5.6 Wave Behavior - Diffraction and Youngs Slits
We like to think that waves travel in straight lines. This would explain why you have a shadow on a sidewalk, for instance, because your body would be blocking light waves traveling from the sun to the sidewalk. Why is it then that you can hear what someone says even if they are standing in another room, or around the corner from where you are? It is because of another simple phenomenon common to all waves: diffraction.
The basic principle behind this is the bending of waves as they go though gaps, or around corners (you can think of these as partial gaps). This occurs more noticeably when the size of the gap is close to that of the wavelength. Sound waves (up to several meters) have wavelengths much larger than light waves (in nanometers), which is why they diffract more noticeably around everyday objects. In diffraction, of course, the wavelength and frequency of the waves involved remain constant.
Here are two examples of waves being diffracted.
When the gap becomes larger, wavefronts only bend at the ends. This can be extended to objects, where the gap may be indefinitely large, but where bending of wavefronts (lines indicating the crests of a wave) is still noticed near the object.
A common experiment for observing the phenomenon of diffraction was first carried out by Thomas Young, a British physicist. This allows the wavelength of a wave, in this case, light, to be determined in a laboratory. What this experiment involves is setting up two coherent light sources (sources with a constant phase difference) placed behind two gaps so that they will both diffract quite well. The rounded wavefronts, a series of semicircles overlap at points, and due to superposition construct or destruct depending on their amplitudes. If a screen is placed a certain distance away, parallel to the line between the two sources, these points of construction and destruction can be noted. Points of maximum light intensity are where wave constructive interference is taking place, and those of minimum intensity are where destructive interference takes place.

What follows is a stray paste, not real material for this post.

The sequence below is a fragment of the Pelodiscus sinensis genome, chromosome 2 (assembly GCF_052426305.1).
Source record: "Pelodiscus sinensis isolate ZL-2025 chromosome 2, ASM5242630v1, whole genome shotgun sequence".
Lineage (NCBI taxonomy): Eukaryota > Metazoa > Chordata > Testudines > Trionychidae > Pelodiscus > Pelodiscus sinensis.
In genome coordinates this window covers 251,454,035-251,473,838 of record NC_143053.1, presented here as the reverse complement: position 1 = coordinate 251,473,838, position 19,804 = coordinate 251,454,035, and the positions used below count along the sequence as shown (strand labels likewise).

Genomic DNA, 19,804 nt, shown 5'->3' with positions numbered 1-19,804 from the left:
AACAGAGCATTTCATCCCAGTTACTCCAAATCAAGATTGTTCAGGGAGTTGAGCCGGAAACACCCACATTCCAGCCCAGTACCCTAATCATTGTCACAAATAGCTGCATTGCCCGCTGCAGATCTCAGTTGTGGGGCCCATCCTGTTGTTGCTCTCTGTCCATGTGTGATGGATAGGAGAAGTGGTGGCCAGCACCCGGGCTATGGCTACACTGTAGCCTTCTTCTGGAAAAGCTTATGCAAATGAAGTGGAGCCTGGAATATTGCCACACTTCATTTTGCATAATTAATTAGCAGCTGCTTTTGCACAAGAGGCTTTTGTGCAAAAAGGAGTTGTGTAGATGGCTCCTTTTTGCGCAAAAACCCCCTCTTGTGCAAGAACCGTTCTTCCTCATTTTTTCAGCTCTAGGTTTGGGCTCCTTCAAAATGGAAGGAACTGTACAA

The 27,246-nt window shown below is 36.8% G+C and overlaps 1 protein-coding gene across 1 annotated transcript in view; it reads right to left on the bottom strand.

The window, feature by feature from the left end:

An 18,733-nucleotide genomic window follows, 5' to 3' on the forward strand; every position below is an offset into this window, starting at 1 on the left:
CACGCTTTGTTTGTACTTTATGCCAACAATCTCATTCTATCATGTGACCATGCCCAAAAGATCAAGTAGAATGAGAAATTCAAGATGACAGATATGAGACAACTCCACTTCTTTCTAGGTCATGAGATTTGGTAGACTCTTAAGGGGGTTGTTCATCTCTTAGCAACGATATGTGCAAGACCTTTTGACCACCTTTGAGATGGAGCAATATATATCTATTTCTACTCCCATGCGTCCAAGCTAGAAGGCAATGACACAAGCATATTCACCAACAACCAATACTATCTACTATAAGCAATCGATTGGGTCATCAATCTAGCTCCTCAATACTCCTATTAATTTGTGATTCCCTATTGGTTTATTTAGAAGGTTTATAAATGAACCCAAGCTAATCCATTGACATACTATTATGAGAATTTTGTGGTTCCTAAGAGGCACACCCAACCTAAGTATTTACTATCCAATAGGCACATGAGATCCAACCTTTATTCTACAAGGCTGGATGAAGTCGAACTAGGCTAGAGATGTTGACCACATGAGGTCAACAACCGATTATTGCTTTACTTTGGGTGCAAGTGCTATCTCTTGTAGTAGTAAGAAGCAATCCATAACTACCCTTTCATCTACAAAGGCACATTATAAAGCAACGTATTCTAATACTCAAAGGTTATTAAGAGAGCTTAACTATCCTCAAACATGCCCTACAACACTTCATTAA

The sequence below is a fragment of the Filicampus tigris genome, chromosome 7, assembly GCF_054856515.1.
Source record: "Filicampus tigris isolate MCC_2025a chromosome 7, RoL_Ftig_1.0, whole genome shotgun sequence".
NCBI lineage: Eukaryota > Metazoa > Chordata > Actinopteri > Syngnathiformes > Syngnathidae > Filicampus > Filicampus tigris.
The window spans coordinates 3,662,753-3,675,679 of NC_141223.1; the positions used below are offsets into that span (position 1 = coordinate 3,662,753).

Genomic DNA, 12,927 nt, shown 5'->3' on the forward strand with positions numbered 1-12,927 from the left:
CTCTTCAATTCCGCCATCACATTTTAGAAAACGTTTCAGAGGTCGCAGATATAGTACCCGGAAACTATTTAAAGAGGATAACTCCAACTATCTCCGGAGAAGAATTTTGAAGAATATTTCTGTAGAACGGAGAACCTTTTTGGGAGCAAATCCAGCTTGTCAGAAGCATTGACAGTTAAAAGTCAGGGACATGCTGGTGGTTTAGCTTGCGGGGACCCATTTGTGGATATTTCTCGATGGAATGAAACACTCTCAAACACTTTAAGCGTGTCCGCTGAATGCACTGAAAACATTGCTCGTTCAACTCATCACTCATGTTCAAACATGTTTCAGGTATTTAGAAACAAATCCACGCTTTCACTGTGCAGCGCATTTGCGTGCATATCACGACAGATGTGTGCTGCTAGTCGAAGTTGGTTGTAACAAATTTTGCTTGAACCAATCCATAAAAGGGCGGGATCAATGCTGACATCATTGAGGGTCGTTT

In the diagram above, red dots indicate places where waves construct. The wavefronts drawn continue spreading and being superimposed so that when the screen is reached fringes of maximum (light) intensity occur. By finding the distance between the screen and the slits, D, the distance between the centers of the two slits, d, and the average distance between two fringes (shown in green), x, the wavelength of the waves used can be calculated: